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September 26, 1973 - Image 8

Resource type:
Text
Publication:
Michigan Daily, 1973-09-26

Disclaimer: Computer generated plain text may have errors. Read more about this.

'Page Eight
Writer finds there's
no place like home

THE MICHIGAN DAILY

(Continued from Page 1)
outskirts is a sign that reads: "St.'
Joseph, Pop. 70,345."
St. Joe had a population of
70,000 when I left in the summer
of 1940. A great many young men
went away because the town had
little to offer a depression genera-
tion except for the sons of the.
bankers, grain mill operators and
scattering of manufacturers who
were its elite.
Suddenly we were "downtown"
and it ldoked old, so old, and worn
out and small but, most of all, two
of every three shops were boarded
Students
do wn on
hotel life.
(Continued from Page 1)
is the third year in a row that the
Bell Tower has had to accommo-
date students at the "insistence"
of President Fleming. Although
they admit that the students are
being inconvenienced, they dislike
having to constantly deal with stu-
dent complaints about the rooms.
MOST OF THE complaints cen-
ter around the size of the rooms
and the fact that they have only
one desk and no T.V. "The quiet
atmosphere is good for studying,
^but it prevents you from playing
loud music," comments another
hotel resident.
A few of the students, however,
are satisfied with their rooms, par-
ticularly those that have singles
and haven't been moved around.
As might be expected, the price
of a Bell Tower room far exceeds
the cost of a comparable Univer-
sity room. The housing department
is currently paying the difference
between the standard dorm rate
and the higher Bell Tower fare.
THE HOTEL RATES, which have
been discounted as a favor to the
University, are $14/day for a
double and $10/day for a single.
This is costing the University an
extra $4.27/day and $7.61/day re-
spectively over what the students
are paying for their rooms.
Housing Director John Feldkamp
does not foresee any immediate
openings in University but is fairly
confident that "eventually all of
the students can be placed in
permanent housing."

or torn down, with holes like gap-
ing teeth.
AS IT HAS to so many towns, the
federal highway system has drawn
business to the shopping centers on
the outskirts leaving only decay.
We had lunch in the Pony Ex-
press bar of the Hotel Robidoux,
named after the city's founder, a
French fur trader named Joseph
Robidoux.
The hotel was once the hub of
social life. At Christmas, girls in
long gowns with gardenia corsages
and gawky boys in rented tuxes
traipsed the marble stairs to the
ballroom to. dance cheek to cheek
while a revolving, mirrored globe
made the waxed floor a kaleido-
scope of colors.

Wednesday, September 26, 1973
in concert
AND
LITTLE FEAT
Proceeds go to Drug Help, Ozone House,
Community Switchboard & Creative Arts
Workshop
8:00 HILL AUD. 8:00
OCT. 13th
TICKETS: 4.50, 4.00, 3.50, 2,00. Available:
Mich. Union, Discount Records S.U., World
Hdqtrs., Ned-Ypsi, Hudson's
ON SALE NOW!!

THAT DAY it was musty and
dingy and the only people in the
lobby were a few traveling sales-
men. A block away is the Corby-
Forcey building, still the highest in
town, 14 stories. On one of its win-
dows is a gilt sign: "Dr. Cronkite,
Dentist."
Dr. Cronkite is the father of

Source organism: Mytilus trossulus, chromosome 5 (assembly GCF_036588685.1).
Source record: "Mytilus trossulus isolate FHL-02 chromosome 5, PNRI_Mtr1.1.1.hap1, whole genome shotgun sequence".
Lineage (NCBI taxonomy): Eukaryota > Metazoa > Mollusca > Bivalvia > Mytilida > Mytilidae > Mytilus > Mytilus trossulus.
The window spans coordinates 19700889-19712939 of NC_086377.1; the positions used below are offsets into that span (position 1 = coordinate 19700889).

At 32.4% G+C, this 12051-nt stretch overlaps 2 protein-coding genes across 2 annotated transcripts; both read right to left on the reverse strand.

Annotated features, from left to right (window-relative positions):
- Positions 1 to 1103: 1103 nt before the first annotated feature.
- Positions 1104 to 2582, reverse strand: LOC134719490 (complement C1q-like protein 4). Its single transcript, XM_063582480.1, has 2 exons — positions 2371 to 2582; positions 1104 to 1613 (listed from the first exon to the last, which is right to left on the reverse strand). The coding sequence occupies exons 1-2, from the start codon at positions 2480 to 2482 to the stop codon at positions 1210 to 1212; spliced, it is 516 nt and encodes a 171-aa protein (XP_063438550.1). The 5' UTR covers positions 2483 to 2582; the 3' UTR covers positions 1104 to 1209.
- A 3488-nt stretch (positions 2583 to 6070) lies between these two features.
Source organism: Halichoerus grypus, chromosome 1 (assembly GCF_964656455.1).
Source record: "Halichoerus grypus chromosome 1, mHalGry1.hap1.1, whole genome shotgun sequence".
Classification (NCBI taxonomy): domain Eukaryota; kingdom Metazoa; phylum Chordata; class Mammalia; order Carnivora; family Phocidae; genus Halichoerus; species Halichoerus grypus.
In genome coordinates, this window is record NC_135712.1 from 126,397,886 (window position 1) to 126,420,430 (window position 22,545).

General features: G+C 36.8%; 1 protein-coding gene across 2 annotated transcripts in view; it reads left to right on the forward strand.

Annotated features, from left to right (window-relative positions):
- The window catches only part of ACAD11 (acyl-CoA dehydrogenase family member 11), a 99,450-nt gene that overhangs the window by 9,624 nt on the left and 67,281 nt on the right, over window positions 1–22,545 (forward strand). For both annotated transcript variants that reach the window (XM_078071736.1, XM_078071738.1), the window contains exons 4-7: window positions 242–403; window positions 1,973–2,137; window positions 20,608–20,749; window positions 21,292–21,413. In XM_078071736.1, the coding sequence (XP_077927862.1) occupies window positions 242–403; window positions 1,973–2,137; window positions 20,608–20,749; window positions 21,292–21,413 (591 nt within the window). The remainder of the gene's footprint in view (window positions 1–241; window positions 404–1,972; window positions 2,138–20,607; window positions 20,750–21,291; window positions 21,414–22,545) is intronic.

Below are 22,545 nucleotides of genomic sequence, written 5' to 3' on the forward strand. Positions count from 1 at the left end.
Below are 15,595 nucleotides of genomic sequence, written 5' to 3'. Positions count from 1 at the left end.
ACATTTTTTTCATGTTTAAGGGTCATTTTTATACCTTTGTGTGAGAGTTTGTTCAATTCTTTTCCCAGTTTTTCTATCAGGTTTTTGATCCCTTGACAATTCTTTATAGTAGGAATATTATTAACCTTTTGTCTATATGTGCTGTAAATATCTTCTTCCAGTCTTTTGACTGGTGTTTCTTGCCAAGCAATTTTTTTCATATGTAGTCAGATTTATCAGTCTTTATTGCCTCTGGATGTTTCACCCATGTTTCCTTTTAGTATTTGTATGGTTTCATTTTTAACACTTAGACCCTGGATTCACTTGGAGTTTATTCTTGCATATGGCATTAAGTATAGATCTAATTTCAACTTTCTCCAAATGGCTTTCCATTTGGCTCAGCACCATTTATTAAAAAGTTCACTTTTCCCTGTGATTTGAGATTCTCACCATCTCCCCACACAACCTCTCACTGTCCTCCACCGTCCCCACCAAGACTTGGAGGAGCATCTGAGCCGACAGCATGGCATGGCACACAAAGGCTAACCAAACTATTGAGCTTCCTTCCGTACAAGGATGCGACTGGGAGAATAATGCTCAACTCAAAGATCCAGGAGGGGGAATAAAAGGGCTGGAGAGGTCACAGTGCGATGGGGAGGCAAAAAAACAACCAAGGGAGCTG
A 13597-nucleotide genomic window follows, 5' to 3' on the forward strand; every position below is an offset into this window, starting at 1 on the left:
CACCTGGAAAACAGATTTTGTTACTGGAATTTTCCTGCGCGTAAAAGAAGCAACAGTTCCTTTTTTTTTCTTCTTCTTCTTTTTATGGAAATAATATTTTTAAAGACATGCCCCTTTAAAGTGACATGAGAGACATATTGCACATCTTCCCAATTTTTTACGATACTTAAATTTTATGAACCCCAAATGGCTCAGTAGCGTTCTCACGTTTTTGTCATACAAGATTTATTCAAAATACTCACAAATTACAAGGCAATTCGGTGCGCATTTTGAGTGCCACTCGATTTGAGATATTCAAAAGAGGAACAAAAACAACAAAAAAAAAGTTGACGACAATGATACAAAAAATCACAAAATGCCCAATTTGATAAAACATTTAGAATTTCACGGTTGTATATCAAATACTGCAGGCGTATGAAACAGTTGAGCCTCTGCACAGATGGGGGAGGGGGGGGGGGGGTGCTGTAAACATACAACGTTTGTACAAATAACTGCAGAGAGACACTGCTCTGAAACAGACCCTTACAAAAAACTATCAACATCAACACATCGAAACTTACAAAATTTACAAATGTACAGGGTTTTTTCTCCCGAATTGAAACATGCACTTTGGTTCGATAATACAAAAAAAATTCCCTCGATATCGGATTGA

Walter Cronkite. I asked the wait-
ress if Dr. Cronkite still was prac-
ticing. She said she didn't know.
Dr. Cronkite had died several
months before.
St. Joe was a great place to
grow up and live in, but I don't
want to visit there again.
SMORGASBORD
WEDNESDAYS 6-9 p..
$395
1. cold vichysoisse
2. coq au vin
3. potatoes anna
4. shrimp newburgh
5. boeuf burguignone
6. rice
7. swedish meat balls
8. vermicelli
9. breaded veal cutlet
10. fresh garden green
U. tarragon peas
12. eggplant parmesan
13. beef oriental
14. veal hearts
15. chicken giblets
16. cheese casserole
17. sliced beef
18. fried chicken
19. barbecued ribs
20. fried cod fish
21. black olives
22 greek olives
23. green olives
24. dlii pickles
25. celery
26. carrots
27. green onions
28. crab apples
29. red peppers
30. radishes
31. corn salad
32. sliced cucumbers
with sour cream
33. sliced tomatoes
with fresh dill
34. red bean salad
35. greek bean salad
36. italian green peppers
37. greek stuffed eggplants
38. sliced beets
39. garlic sauce
40. herring
41. portuguese sardines .
42.-anchovies
43. cod fish caviar mousse
44. cod fish red caviar
45. liver pate
46. sliced jambon
47. sliced salami
48. sliced cold turkey
49. chicken salad
50. russian fish salad
51. tuna fish salad
52. cottage cheese
53. sliced mushroom in
dill sauce
54. eggrolls
55. hot mustard sauce
56. stuffed eggs bonnefemme
57. cole slaw
58. cold salmon
59. fresh tuna in soyu sauce
60. butter
61. home made bread
62. sliced tongue
63. horse radish sauce
64. chicken wings japanese
65. fried squid
66. smoked pork chops
67. potato salad
68. russian salad
69. macaroni salad
70. jellied fruit salad
71. tossed green salad
72. chef's dressing
73. french dressing
74. 1000 island dressing
75. russian dressing
76. tartar sauce
77, hot sauce
78. bacon crumbs
79. croutons
80. parmesan cheese
81. sliced onions
82, eggplant salad

83. cocktail sausage
84. hors d'oeuvres
85. stuffed grapeleaves
86. greek feta cheese
87. swiss cheese
88. ceddar cheese
89. bread pudding
90. rice pudding
91. creme caramel
92. baked apples
93. house cake
94. peaches
95. mandarin oranges
96. orange sliced candies
97.hbnanas

AP Photo
Keep on truckin'
Ken Catanella and Joe Schwartz are two people who aren't feeling the pinch of the, current gas shortage. Their 1911 Oldsmobile gets 5o
miles to a gallon of gas.

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